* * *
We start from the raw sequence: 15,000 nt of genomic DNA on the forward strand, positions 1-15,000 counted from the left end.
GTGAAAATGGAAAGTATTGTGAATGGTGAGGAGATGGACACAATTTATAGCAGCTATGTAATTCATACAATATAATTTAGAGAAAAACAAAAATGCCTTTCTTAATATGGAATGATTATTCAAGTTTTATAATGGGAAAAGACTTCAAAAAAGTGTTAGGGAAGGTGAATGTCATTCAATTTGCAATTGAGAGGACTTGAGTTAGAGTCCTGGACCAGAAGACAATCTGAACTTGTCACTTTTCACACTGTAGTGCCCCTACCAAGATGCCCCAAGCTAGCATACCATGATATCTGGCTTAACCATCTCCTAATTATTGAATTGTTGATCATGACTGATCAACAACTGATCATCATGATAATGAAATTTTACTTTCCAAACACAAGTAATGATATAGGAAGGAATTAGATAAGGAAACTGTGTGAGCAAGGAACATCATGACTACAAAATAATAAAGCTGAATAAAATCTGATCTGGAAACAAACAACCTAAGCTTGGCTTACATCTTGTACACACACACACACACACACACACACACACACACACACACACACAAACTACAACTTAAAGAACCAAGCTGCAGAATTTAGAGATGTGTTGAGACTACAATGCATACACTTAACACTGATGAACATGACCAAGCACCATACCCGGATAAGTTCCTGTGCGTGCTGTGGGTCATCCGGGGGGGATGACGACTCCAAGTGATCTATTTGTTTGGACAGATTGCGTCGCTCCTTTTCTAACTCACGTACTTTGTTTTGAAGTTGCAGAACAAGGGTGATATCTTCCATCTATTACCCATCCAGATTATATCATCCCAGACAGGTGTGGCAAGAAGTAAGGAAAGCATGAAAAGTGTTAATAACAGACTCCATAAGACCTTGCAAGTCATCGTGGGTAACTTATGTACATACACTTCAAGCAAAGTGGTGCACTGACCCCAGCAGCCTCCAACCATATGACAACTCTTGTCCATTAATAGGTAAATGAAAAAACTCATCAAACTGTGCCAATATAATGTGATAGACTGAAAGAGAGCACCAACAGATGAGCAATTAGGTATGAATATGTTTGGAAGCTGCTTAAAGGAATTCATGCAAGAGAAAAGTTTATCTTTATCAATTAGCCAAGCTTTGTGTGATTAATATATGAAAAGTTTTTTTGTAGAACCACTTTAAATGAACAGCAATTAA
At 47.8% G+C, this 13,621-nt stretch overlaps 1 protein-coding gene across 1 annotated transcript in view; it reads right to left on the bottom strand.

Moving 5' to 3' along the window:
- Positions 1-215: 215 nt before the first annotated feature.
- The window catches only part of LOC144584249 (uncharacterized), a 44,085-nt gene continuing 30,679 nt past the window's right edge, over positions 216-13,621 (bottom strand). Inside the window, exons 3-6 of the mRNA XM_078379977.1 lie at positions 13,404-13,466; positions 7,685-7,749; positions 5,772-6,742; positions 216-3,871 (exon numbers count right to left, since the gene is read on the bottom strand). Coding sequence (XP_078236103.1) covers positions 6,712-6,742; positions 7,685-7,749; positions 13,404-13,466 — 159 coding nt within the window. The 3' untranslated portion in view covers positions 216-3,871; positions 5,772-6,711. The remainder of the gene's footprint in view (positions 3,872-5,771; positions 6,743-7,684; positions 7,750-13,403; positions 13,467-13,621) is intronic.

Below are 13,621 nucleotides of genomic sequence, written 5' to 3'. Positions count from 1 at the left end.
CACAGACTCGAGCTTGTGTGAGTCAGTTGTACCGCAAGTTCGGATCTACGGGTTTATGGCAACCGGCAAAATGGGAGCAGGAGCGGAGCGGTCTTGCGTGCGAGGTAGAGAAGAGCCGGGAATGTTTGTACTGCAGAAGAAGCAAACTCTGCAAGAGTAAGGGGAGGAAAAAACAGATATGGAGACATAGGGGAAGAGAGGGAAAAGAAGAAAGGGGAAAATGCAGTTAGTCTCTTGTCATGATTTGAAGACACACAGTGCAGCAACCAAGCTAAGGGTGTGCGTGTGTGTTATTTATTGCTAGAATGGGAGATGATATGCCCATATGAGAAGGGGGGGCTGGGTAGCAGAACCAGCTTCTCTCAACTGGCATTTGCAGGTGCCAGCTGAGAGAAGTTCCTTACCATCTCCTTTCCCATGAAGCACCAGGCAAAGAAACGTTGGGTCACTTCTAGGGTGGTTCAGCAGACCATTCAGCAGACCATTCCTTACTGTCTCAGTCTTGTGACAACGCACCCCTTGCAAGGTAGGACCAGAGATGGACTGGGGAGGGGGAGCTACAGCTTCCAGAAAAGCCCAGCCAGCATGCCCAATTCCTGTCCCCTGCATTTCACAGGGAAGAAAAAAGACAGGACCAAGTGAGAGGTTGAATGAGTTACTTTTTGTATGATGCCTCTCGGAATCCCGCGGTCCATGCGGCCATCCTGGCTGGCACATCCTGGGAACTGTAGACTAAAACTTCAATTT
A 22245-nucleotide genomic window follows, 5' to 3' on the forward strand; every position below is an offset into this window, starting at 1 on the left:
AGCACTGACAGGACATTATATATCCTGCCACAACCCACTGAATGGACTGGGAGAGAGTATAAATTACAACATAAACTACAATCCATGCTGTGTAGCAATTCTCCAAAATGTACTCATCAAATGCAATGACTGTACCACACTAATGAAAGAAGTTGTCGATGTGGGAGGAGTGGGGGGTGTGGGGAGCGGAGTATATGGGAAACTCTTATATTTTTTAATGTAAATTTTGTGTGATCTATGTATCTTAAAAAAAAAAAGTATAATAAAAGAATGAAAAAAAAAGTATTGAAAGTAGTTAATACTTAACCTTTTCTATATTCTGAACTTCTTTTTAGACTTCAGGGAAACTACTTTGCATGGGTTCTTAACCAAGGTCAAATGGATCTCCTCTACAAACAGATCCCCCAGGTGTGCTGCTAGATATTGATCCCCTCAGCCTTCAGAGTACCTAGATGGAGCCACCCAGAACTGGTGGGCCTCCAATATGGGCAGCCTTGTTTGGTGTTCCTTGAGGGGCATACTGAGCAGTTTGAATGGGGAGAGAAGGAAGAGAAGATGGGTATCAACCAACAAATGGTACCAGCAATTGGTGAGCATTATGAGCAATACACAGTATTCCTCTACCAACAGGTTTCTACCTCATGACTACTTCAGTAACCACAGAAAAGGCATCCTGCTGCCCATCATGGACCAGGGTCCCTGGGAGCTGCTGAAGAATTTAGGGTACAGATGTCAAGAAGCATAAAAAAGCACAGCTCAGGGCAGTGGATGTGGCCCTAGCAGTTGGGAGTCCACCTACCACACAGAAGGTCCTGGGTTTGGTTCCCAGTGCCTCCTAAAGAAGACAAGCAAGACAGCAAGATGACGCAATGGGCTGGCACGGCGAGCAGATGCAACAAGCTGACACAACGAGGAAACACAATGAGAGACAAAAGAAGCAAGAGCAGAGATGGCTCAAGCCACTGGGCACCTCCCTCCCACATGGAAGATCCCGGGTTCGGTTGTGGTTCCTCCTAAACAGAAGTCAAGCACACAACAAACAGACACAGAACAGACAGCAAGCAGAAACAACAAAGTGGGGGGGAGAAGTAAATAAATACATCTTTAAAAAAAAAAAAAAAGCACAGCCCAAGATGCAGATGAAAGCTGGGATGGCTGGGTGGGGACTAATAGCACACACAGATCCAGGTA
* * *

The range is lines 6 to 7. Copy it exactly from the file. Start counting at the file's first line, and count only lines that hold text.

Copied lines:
- The window catches only part of LOC144584249 (uncharacterized), a 44,085-nt gene continuing 30,679 nt past the window's right edge, over positions 216-13,621 (bottom strand). Inside the window, exons 3-6 of the mRNA XM_078379977.1 lie at positions 13,404-13,466; positions 7,685-7,749; positions 5,772-6,742; positions 216-3,871 (exon numbers count right to left, since the gene is read on the bottom strand). Coding sequence (XP_078236103.1) covers positions 6,712-6,742; positions 7,685-7,749; positions 13,404-13,466 — 159 coding nt within the window. The 3' untranslated portion in view covers positions 216-3,871; positions 5,772-6,711. The remainder of the gene's footprint in view (positions 3,872-5,771; positions 6,743-7,684; positions 7,750-13,403; positions 13,467-13,621) is intronic.

Below are 13,621 nucleotides of genomic sequence, written 5' to 3'. Positions count from 1 at the left end.